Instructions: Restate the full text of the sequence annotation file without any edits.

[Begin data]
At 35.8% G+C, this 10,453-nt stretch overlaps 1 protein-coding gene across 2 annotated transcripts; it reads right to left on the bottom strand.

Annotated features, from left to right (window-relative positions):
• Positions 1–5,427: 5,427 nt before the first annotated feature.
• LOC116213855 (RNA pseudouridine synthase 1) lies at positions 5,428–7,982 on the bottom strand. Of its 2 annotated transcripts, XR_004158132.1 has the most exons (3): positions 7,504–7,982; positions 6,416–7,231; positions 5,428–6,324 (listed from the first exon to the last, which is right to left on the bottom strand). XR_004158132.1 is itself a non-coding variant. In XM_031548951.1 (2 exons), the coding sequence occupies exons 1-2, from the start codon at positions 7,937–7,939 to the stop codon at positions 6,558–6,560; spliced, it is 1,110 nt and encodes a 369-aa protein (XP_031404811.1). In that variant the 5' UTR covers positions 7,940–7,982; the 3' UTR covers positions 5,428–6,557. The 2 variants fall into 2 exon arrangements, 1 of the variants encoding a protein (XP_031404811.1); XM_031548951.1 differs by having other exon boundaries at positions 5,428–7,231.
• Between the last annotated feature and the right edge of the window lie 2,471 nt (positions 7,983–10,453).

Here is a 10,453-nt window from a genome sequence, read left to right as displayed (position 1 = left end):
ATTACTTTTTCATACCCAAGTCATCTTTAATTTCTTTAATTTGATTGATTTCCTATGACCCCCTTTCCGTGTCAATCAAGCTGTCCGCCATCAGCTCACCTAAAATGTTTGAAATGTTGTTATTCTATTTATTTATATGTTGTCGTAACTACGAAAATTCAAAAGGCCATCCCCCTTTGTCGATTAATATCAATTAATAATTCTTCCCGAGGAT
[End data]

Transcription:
At 35.8% G+C, this 10,453-nt stretch overlaps 1 protein-coding gene across 2 annotated transcripts; it reads right to left on the bottom strand.

Annotated features, from left to right (window-relative positions):
• Positions 1–5,427: 5,427 nt before the first annotated feature.
• LOC116213855 (RNA pseudouridine synthase 1) lies at positions 5,428–7,982 on the bottom strand. Of its 2 annotated transcripts, XR_004158132.1 has the most exons (3): positions 7,504–7,982; positions 6,416–7,231; positions 5,428–6,324 (listed from the first exon to the last, which is right to left on the bottom strand). XR_004158132.1 is itself a non-coding variant. In XM_031548951.1 (2 exons), the coding sequence occupies exons 1-2, from the start codon at positions 7,937–7,939 to the stop codon at positions 6,558–6,560; spliced, it is 1,110 nt and encodes a 369-aa protein (XP_031404811.1). In that variant the 5' UTR covers positions 7,940–7,982; the 3' UTR covers positions 5,428–6,557. The 2 variants fall into 2 exon arrangements, 1 of the variants encoding a protein (XP_031404811.1); XM_031548951.1 differs by having other exon boundaries at positions 5,428–7,231.
• Between the last annotated feature and the right edge of the window lie 2,471 nt (positions 7,983–10,453).

Here is a 10,453-nt window from a genome sequence, read left to right as displayed (position 1 = left end):
ATTACTTTTTCATACCCAAGTCATCTTTAATTTCTTTAATTTGATTGATTTCCTATGACCCCCTTTCCGTGTCAATCAAGCTGTCCGCCATCAGCTCACCTAAAATGTTTGAAATGTTGTTATTCTATTTATTTATATGTTGTCGTAACTACGAAAATTCAAAAGGCCATCCCCCTTTGTCGATTAATATCAATTAATAATTCTTCCCGAGGAT